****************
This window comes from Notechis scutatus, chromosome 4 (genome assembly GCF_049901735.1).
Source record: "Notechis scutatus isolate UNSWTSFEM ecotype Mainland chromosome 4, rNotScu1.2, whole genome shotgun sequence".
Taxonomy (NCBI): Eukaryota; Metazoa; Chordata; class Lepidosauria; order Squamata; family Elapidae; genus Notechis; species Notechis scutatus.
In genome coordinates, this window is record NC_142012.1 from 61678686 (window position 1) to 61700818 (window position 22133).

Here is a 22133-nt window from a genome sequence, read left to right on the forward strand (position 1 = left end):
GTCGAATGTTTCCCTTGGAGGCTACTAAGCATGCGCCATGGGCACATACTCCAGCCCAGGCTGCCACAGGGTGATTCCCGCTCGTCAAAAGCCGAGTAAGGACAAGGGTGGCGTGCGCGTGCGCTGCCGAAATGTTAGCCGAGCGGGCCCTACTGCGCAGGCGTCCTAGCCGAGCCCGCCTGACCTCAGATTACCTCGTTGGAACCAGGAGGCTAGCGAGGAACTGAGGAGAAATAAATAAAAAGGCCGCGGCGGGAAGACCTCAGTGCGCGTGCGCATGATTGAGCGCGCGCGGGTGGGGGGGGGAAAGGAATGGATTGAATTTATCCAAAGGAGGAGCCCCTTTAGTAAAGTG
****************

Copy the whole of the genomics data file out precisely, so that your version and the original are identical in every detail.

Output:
This window comes from Notechis scutatus, chromosome 4 (genome assembly GCF_049901735.1).
Source record: "Notechis scutatus isolate UNSWTSFEM ecotype Mainland chromosome 4, rNotScu1.2, whole genome shotgun sequence".
Taxonomy (NCBI): Eukaryota; Metazoa; Chordata; class Lepidosauria; order Squamata; family Elapidae; genus Notechis; species Notechis scutatus.
In genome coordinates, this window is record NC_142012.1 from 61678686 (window position 1) to 61700818 (window position 22133).

Here is a 22133-nt window from a genome sequence, read left to right on the forward strand (position 1 = left end):
GTCGAATGTTTCCCTTGGAGGCTACTAAGCATGCGCCATGGGCACATACTCCAGCCCAGGCTGCCACAGGGTGATTCCCGCTCGTCAAAAGCCGAGTAAGGACAAGGGTGGCGTGCGCGTGCGCTGCCGAAATGTTAGCCGAGCGGGCCCTACTGCGCAGGCGTCCTAGCCGAGCCCGCCTGACCTCAGATTACCTCGTTGGAACCAGGAGGCTAGCGAGGAACTGAGGAGAAATAAATAAAAAGGCCGCGGCGGGAAGACCTCAGTGCGCGTGCGCATGATTGAGCGCGCGCGGGTGGGGGGGGGAAAGGAATGGATTGAATTTATCCAAAGGAGGAGCCCCTTTAGTAAAGTG